One of the pitfalls of the tourist trade is that of signs for everyday things, or for tourist products. The countries that formed the former Yugoslavia have their own separate languages. Those living in the region are usually fluent in at least one and maybe up to three or four languages, with English as the fourth or fifth language they learn. Suffice it to say, English as a language is still trying to make headway in the Balkan countries.
Mistranslations are fairly common, no matter the country. This particular sign seems to also have a problem with transliteration. With no other context but the words, handicraft is a passable translation, which could not go wrong. This is where the translation bends a bit, and ends up being a re-interpretation of “handicraft” and a slight leap and a jump to “hand job.” What makes this a tragedy is that it is all of two words, and a direct translation would have been handicraft, and the Bosnians have a different word for “handmade” and even for “hand job.”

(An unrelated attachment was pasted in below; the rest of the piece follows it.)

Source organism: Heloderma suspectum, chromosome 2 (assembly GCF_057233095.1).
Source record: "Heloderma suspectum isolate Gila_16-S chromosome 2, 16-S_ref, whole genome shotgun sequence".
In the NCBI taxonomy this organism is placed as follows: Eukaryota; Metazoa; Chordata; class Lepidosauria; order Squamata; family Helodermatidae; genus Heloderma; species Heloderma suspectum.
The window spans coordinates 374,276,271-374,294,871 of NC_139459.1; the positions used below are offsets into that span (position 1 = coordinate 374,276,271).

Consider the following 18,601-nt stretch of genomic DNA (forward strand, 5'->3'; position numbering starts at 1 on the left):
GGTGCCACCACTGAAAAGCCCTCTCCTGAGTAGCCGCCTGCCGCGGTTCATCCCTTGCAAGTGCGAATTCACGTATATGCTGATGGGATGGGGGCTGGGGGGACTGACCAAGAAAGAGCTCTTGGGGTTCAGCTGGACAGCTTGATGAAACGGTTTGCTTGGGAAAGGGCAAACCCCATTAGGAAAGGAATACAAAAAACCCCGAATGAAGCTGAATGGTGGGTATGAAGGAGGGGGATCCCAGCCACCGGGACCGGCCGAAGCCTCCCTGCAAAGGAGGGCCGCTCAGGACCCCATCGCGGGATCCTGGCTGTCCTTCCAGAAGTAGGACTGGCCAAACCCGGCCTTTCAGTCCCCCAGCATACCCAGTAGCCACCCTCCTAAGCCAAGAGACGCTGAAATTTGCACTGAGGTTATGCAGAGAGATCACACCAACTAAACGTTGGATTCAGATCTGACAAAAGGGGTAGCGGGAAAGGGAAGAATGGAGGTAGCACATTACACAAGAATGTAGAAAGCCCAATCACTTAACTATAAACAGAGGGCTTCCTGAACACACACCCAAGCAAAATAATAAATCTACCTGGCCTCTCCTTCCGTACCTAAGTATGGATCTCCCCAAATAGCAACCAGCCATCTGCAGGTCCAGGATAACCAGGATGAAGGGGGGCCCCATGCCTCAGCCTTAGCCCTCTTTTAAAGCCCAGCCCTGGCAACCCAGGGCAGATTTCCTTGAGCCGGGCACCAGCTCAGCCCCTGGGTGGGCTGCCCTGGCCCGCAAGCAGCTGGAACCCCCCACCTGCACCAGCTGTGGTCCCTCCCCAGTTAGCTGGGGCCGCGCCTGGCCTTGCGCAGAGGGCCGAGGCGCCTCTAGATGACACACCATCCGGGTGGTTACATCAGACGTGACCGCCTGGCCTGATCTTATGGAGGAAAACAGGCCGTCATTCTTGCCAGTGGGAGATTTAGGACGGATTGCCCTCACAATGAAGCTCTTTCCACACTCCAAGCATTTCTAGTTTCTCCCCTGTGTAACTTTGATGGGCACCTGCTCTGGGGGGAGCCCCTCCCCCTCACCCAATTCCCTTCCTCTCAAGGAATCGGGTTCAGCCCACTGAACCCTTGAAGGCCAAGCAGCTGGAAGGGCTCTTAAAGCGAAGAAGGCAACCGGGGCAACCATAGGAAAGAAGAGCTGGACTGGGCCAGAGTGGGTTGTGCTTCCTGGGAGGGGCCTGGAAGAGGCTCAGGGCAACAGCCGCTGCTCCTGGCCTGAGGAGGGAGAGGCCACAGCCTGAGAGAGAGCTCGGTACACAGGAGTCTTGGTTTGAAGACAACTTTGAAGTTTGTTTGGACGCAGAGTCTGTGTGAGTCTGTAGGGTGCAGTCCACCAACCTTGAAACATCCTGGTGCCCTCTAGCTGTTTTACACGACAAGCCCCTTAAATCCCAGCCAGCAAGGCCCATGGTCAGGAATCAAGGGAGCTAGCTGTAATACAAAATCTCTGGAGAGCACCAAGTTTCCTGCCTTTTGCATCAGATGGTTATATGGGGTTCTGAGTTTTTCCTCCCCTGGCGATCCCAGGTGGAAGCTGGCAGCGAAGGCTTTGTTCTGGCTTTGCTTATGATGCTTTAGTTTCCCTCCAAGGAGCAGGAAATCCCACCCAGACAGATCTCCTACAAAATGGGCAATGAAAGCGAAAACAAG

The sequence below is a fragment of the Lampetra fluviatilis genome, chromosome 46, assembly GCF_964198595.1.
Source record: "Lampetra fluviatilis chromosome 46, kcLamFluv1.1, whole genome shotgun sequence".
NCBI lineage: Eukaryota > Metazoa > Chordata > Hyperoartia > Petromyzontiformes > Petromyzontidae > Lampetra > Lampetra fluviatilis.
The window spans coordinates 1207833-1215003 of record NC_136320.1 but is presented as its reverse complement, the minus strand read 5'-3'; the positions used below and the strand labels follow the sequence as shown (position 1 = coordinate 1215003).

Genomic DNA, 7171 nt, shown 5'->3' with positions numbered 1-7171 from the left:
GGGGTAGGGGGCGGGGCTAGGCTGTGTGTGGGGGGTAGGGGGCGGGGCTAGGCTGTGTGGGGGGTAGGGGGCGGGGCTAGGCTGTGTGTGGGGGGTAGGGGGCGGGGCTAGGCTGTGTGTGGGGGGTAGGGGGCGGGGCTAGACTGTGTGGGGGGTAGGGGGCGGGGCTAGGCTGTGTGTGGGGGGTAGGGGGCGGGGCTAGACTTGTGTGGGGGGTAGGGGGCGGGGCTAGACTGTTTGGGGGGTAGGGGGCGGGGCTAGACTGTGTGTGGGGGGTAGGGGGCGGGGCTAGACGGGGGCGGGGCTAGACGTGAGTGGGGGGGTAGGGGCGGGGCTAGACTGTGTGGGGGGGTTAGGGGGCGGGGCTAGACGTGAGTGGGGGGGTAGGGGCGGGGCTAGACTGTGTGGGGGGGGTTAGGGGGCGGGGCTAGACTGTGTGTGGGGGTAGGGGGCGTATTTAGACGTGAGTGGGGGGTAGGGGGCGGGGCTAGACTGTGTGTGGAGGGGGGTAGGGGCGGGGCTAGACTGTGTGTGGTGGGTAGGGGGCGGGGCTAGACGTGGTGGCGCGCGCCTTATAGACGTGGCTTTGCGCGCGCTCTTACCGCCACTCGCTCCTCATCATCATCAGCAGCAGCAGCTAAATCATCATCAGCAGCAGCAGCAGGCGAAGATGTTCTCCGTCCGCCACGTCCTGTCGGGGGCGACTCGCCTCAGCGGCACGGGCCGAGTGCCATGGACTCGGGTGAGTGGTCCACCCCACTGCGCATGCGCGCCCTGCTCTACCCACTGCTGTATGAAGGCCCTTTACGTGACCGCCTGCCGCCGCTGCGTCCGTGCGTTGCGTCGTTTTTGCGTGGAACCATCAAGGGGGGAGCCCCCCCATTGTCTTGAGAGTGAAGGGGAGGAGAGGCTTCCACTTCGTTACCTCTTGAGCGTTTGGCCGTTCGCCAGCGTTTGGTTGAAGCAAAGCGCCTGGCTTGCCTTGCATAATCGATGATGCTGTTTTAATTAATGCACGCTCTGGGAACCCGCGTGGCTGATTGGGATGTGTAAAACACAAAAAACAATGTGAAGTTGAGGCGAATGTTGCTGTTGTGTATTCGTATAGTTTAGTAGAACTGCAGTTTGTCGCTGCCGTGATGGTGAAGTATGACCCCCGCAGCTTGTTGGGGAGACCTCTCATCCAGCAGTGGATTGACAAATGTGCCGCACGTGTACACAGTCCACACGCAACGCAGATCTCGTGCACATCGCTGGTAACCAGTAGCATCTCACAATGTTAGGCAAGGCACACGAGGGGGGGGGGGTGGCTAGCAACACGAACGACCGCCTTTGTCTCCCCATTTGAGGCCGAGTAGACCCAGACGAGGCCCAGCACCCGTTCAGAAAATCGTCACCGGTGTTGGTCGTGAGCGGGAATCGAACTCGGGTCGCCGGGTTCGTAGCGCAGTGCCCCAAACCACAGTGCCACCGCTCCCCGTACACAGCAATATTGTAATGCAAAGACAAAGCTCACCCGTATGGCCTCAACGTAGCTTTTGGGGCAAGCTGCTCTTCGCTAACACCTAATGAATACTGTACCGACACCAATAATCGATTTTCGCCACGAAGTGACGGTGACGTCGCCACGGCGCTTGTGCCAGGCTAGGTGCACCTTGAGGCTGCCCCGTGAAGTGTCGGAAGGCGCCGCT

This is one mistranslation, which seems far-fetched and may not have used online tools. From the looks of it, even if the sign was printed on a computer, the translation itself may have been from someone trying to play a trick on the owner, or a smart-aleck trying to impress the owner of the handicraft or tourist shop. The free part may even have been a joke on the shop owner.
Either way, a free job well done is more than welcome
Image credit – 22 Hilariously Inappropriate Mistranslations by Adam Davis via Buzzfeed